Tom Brann and William Shakespeare of Hampden are to be commended for choosing not to join their fellow town councilors in reciting the Pledge of Allegiance.
It is surprising the way the pledge and its object of reverence, the flag, have taken root in the mass psyche rather than other, more fundamental writings from this country’s earlier days, such as the Declaration of Independence or Lincoln’s words from the Gettysburg Address referring to the equality of all people. (The U.S. and the Philippines are the only two countries that have such a pledge.)
Nowhere in the Constitution is it written that “Thou shalt forthrightly and joyously recite the Pledge of Allegiance at all public social gatherings.”
Rather, it should be remembered that the pledge was concocted in 1892 by a socialist Baptist minister at the behest of two businessmen eager to sell flags to public schools in commemoration of Columbus’ voyage 400 years earlier.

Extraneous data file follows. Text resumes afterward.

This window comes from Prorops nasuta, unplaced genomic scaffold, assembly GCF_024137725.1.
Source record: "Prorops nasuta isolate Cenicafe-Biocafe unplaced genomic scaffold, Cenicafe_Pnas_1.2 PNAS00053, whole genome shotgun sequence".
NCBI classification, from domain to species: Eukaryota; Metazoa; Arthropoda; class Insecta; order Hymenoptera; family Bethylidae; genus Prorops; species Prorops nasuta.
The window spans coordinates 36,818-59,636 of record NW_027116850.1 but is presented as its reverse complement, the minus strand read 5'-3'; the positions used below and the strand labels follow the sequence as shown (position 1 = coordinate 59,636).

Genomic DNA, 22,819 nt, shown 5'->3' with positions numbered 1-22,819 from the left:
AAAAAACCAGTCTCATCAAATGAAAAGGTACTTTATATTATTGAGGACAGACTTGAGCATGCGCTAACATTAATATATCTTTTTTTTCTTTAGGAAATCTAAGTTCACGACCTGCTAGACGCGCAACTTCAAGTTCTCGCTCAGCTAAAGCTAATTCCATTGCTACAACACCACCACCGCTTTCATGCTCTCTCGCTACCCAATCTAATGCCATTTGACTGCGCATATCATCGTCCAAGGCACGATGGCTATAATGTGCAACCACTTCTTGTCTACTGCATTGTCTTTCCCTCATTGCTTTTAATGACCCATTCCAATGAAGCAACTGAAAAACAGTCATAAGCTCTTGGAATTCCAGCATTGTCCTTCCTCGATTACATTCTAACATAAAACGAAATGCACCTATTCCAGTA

One of the businessmen asked the young minister to write words for the flag salute for that day’s celebration in 1892.
The pledge was spoken while giving a stiff, uplifted right-hand salute, a gesture that seems to have fallen out of favor during modern recitals.
The Constitution’s First Amendment guarantees the right to free speech. A powerful corollary to this is the right not to speak (specifically, not to salute the flag, as decided in 1943 by the Supreme Court in Board of Education v. Barnette).
All people should be afforded the support of others in their communities to follow their conscience regarding participation in group recitals.
The issue of free speech is hastily forgotten as many people succumb to an attitude of aggressive nationalism – certainly not the behavior of broad-minded citizens.